Impact for Innovation: A Guide to Building a Mission-Driven Brand
By Aliyah Powell, program manager of diversity, equity and inclusion at Iterable
We live in a world that is obsessed with results and measurement. Results matter because they are a very tangible measure of success. Importantly, they help drive important business decisions; it’s easier to defend input when you can point to tangible output, like increased pipeline, revenue growth, or share of voice expansion.
With this obsession with results, it should come as no surprise that, when raising the topic of Corporate Social Responsibility (CSR), business leaders first ask if the venture is worth the investment.
Identifying a Market Gap
Michelin’s stars make or break restaurateurs. Forbes’ “40 Under 40” recognizes the up-and-coming corporate superstars around the world. Forrester is the competitive judge of the SaaS world, assessing nuances in competitive competencies. The same rating and ranking exists in the world of CSR, the Havas 2021 Meaningful Brands study, which measures brand ‘meaning’ in functional, personal, and collective terms, reigns supreme.
In 2021, the study reported that, according to consumers, less than half of brands are seen as trustworthy (47%) and 75% could disappear and would be easily replaced. The study reveals a growing sentiment of consumer cynicism and brand disconnect.
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Looking closer, it identifies an expectation gap in consumers’ relationships with brands and businesses; consumers seek authentic, meaningful, and sustainable action for the good of society and the planet, but are feeling sorely let down by empty promises. It’s an open casting call for brands and businesses, who lean into their social responsibility, to capture consumer hearts and minds, and market share.
When you boil it down, marketers have a fairly simple task: make customers happy. Consumers today don’t just want to buy a brand, they want to buy into a brand. They want to identify with a brand. They want to feel good about where they choose to spend their money. They want to understand what a particular company cares about and how it behaves. In a poll of 1,500 consumers conducted in the US and UK, Iterable found that eighty-seven percent of consumers said they’re more receptive to a brand’s messages if they know the company’s beliefs and values. As to why this resonates so well in consumer psychology, respondents said knowing a brand’s beliefs and values make them feel more trust toward the brand (62%), better know the brand’s authentic identity (44%) and better believe the brand’s purpose (34%). Through this greater expectation of consumers lies a unique opportunity for business to emerge as a stabilizing force and a force for good.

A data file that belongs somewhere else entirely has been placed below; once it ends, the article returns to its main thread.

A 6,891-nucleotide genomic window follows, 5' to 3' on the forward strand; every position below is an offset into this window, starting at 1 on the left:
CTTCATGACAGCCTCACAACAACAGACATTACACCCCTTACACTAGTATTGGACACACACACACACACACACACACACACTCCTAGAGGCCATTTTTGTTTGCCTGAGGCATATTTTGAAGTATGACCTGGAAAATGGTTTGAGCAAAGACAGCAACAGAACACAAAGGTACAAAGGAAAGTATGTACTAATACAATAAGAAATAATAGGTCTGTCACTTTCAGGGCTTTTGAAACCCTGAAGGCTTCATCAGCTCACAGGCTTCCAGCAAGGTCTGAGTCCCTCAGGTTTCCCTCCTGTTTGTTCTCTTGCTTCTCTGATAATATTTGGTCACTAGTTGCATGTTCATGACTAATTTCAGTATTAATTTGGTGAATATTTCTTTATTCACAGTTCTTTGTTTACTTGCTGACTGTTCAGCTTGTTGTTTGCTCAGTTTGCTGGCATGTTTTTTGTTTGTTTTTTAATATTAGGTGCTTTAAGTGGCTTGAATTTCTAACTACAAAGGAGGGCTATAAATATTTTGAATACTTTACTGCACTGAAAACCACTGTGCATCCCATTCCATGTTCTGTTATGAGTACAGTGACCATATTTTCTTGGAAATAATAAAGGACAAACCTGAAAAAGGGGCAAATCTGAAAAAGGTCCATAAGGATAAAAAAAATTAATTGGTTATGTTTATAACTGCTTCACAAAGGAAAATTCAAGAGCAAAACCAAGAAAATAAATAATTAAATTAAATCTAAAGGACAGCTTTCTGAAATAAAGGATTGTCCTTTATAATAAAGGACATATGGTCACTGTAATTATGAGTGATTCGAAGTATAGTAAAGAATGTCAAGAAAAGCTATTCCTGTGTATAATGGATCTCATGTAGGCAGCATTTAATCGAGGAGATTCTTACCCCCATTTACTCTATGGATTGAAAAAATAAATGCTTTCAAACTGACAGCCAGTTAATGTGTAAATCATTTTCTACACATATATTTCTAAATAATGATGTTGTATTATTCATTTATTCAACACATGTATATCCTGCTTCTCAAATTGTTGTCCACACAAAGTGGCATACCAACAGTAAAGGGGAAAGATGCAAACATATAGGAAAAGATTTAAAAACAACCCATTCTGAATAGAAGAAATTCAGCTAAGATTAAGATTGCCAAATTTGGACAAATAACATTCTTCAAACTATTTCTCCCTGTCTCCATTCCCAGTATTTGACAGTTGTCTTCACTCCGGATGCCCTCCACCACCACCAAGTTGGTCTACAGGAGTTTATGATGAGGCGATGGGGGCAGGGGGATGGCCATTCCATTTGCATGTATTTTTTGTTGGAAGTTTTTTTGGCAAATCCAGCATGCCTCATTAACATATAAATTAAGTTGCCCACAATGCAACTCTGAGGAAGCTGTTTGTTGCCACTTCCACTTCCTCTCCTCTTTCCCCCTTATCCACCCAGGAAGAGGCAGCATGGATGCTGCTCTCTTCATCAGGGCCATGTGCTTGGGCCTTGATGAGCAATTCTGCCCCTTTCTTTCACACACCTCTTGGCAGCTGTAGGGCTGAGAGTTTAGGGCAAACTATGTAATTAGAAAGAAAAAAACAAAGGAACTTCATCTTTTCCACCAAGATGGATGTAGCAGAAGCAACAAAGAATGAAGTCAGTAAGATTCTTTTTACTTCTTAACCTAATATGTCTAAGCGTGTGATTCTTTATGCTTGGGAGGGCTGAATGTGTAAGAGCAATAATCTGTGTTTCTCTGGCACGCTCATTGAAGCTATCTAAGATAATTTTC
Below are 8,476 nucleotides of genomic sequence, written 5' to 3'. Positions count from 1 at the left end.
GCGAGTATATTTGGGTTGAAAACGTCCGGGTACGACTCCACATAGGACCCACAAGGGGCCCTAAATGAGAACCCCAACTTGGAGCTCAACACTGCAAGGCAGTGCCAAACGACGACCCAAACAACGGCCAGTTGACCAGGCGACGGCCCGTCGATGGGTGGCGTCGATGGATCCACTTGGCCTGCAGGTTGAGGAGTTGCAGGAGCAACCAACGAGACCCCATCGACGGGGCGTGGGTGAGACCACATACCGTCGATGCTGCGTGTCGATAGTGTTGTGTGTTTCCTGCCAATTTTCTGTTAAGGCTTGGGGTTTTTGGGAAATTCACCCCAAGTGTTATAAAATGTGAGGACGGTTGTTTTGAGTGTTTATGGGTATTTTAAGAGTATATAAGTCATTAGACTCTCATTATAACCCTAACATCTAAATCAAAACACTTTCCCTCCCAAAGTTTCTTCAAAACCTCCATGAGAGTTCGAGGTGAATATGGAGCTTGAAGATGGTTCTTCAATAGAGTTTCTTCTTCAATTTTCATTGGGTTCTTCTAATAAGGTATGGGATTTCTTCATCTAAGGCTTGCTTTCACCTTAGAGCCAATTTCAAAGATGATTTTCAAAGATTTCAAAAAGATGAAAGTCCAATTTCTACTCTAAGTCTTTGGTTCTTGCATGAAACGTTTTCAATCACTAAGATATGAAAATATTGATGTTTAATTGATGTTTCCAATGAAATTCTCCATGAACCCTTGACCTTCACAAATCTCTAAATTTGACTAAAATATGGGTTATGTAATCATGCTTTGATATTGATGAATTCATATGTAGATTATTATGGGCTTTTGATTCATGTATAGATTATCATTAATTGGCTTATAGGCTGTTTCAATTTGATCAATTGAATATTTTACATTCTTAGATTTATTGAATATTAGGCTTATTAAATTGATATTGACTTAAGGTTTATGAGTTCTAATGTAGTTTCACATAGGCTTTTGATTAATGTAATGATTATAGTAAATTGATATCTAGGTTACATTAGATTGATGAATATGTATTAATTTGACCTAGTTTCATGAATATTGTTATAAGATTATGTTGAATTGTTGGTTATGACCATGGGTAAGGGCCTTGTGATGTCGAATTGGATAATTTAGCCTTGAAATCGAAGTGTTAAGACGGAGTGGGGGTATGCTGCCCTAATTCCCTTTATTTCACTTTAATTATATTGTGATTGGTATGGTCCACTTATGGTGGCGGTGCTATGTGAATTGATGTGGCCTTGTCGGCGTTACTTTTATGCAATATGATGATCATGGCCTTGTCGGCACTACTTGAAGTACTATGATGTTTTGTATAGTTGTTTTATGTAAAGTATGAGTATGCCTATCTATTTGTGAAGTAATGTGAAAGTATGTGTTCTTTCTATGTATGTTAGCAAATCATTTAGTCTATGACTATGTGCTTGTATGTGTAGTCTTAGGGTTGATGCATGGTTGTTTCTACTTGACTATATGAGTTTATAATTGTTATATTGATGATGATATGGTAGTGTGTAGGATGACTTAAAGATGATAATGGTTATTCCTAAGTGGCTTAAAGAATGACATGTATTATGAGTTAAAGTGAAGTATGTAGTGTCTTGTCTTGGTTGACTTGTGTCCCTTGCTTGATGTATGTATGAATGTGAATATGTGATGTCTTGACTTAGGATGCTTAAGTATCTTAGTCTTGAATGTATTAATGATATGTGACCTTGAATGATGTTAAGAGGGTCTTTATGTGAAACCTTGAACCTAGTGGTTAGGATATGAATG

When CSR initiatives are an authentic reflection of a company’s core beliefs and principles, and individuals feel like those align with their own, they find it easier to trust a brand. Ultimately as trust builds, so does brand loyalty. Brand loyalty goes beyond the dollar amount a customer contributes to your bottom line—brand loyalty is about the relationship your brand builds with each individual customer. Telling a story and eliciting relatable feelings in customers builds a bond stronger than a transactional message. While rational thought may get customers in the door, the story and personal connection is what will keep them coming back.
The answer to the question “Is CSR worth the investment” is an unequivocal yes. By placing purpose at the core of the value proposition, brands can build loyalty today that will provide intrinsic value to its business, community, and employees.